|Hi Penguinist, thanks for the info........I don't think Apper was ever reporting to a "home somewhere". I inadvertently used the word "chatter" above where I meant to indicate "excessive activity" of the hdd, but on the other hand, I'd feel the same as you with respect to software that decided to report on me without my approval. I've also looked a little further into the matter and an official openSUSE article on Apper also indicates that what I decided upon with respect to the complete removal of Apper, is a recognised solution:
In retrospect, I think the really, really annoying thing was that this excessive hdd activity was taking place but I literally "fluked" the solution. I seem to have the impression also that there are controls on Apper's activity which can reduce its operations to once a month or summat; but frankly, I think I am far better off without its presence. As I recall it's joint installation operations have interfered with deliberate YaST installations I wished to do. Vale Apper......I have no regrets.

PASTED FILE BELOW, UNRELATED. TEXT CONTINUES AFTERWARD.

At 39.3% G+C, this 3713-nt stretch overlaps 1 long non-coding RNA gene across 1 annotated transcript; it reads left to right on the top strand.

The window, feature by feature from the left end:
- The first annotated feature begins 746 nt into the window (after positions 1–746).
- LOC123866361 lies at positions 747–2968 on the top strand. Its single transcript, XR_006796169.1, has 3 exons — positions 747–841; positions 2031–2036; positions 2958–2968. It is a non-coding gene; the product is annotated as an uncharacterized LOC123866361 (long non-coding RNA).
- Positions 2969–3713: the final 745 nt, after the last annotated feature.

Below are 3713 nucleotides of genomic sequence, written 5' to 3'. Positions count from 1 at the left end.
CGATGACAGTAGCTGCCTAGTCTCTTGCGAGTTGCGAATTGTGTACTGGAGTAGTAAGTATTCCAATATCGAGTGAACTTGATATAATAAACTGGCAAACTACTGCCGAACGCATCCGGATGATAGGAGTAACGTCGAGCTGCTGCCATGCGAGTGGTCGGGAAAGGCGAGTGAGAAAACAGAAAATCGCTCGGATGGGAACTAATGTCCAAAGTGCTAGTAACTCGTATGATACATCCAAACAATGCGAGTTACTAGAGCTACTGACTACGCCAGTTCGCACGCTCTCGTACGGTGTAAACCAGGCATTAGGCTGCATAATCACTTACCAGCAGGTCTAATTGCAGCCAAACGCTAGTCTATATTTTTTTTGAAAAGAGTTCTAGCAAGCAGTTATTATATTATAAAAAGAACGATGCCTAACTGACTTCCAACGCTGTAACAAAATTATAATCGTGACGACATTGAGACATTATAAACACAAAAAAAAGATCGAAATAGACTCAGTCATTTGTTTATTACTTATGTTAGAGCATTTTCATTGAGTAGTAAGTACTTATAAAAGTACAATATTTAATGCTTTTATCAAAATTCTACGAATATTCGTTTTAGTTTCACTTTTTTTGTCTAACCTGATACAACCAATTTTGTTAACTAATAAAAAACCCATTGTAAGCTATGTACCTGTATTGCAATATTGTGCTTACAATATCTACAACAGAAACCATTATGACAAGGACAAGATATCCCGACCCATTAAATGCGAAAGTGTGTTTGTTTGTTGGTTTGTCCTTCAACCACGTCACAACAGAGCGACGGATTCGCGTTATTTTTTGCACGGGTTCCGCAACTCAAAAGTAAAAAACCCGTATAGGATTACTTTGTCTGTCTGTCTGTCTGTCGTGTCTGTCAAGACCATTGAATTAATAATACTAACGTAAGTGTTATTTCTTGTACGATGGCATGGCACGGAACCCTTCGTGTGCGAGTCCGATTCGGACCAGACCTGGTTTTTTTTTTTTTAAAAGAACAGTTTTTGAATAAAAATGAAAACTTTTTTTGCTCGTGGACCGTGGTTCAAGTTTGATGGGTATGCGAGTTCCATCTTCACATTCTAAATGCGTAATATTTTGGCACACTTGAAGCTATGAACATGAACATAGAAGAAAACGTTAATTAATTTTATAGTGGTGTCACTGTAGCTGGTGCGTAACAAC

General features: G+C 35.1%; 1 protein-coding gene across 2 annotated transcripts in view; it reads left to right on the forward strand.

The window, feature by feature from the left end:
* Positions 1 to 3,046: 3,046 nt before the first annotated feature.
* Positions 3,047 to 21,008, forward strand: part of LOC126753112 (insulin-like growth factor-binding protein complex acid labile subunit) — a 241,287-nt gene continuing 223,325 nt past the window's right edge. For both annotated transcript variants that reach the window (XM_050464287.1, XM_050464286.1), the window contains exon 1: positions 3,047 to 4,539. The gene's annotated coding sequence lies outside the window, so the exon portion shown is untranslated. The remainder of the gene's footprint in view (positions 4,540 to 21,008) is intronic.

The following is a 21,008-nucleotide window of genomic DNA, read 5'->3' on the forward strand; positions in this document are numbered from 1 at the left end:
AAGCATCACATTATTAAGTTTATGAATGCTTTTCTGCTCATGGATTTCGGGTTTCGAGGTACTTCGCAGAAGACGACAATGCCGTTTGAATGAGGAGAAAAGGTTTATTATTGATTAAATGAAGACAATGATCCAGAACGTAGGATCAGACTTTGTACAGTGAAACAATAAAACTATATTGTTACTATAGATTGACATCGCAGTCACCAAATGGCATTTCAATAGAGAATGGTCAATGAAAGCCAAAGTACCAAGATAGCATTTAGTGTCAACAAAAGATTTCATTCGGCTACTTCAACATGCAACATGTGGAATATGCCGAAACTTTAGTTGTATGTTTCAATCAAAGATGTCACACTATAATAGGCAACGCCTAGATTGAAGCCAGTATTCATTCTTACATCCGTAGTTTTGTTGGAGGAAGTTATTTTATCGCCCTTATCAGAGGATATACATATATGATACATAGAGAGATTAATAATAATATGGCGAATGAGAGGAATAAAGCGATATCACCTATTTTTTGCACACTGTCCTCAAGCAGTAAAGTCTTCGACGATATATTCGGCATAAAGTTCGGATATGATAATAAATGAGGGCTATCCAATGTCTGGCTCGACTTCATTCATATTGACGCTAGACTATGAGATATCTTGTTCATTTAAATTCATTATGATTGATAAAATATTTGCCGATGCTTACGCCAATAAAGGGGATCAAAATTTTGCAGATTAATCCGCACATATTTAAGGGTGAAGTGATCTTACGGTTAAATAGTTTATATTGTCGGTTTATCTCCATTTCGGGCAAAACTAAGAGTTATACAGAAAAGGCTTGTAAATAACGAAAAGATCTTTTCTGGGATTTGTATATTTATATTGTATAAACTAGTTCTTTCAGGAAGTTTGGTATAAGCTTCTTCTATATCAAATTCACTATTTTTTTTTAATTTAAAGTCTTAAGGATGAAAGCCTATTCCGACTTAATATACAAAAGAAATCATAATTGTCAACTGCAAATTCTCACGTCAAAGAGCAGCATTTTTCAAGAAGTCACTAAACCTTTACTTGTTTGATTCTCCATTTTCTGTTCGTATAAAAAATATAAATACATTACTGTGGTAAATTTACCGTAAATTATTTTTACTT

Oct 16, 2015
9:47 AM EST
|Apper is only installed on systems using Packagekit. My AptoSid installations don't use that software so no Apper. I suspect, it will get reinstalled the next time you do an upgrade.|